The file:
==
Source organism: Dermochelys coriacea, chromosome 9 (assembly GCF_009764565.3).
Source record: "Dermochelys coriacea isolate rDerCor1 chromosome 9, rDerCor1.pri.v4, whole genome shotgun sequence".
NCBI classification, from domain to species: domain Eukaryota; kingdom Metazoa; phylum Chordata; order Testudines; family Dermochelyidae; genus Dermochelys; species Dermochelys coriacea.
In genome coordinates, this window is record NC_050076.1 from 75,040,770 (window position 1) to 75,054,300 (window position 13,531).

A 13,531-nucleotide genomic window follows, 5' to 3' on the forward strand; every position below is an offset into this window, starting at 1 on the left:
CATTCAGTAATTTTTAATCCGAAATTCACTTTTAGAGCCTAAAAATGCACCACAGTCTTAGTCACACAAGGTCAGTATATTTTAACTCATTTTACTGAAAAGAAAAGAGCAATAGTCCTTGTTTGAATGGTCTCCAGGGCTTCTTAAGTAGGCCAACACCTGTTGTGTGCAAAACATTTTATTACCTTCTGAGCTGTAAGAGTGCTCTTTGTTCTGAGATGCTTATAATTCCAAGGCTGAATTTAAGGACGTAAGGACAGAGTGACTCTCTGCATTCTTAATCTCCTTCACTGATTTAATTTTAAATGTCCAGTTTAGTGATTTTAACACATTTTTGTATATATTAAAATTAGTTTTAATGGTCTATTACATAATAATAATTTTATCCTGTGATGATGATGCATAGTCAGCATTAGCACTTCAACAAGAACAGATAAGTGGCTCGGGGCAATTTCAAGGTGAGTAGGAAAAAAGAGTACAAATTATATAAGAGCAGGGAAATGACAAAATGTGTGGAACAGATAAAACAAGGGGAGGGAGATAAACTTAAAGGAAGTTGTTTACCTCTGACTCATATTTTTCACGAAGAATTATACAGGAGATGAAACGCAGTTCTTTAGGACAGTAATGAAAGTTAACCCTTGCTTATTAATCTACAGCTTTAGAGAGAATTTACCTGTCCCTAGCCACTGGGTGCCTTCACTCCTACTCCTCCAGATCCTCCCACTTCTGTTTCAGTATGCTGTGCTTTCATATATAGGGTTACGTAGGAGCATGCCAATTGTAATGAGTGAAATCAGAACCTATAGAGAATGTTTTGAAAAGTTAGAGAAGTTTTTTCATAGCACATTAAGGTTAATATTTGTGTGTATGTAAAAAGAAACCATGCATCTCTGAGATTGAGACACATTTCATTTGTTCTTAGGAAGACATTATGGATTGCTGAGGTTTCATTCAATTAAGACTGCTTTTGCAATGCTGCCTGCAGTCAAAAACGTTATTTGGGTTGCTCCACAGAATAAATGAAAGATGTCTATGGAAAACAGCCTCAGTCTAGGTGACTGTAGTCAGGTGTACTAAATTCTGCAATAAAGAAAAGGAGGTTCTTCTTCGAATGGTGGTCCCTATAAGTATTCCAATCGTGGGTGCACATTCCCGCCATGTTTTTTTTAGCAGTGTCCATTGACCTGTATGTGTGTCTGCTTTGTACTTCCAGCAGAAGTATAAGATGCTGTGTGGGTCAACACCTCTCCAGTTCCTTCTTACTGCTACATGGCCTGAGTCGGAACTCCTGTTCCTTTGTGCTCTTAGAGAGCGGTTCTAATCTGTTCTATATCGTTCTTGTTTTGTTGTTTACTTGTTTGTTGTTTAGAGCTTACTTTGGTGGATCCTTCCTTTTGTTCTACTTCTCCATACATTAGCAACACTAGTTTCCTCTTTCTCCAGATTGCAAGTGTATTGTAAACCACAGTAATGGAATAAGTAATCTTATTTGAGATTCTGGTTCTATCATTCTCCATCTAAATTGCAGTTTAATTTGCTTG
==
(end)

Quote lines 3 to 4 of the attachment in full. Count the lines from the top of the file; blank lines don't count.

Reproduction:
NCBI classification, from domain to species: domain Eukaryota; kingdom Metazoa; phylum Chordata; order Testudines; family Dermochelyidae; genus Dermochelys; species Dermochelys coriacea.
In genome coordinates, this window is record NC_050076.1 from 75,040,770 (window position 1) to 75,054,300 (window position 13,531).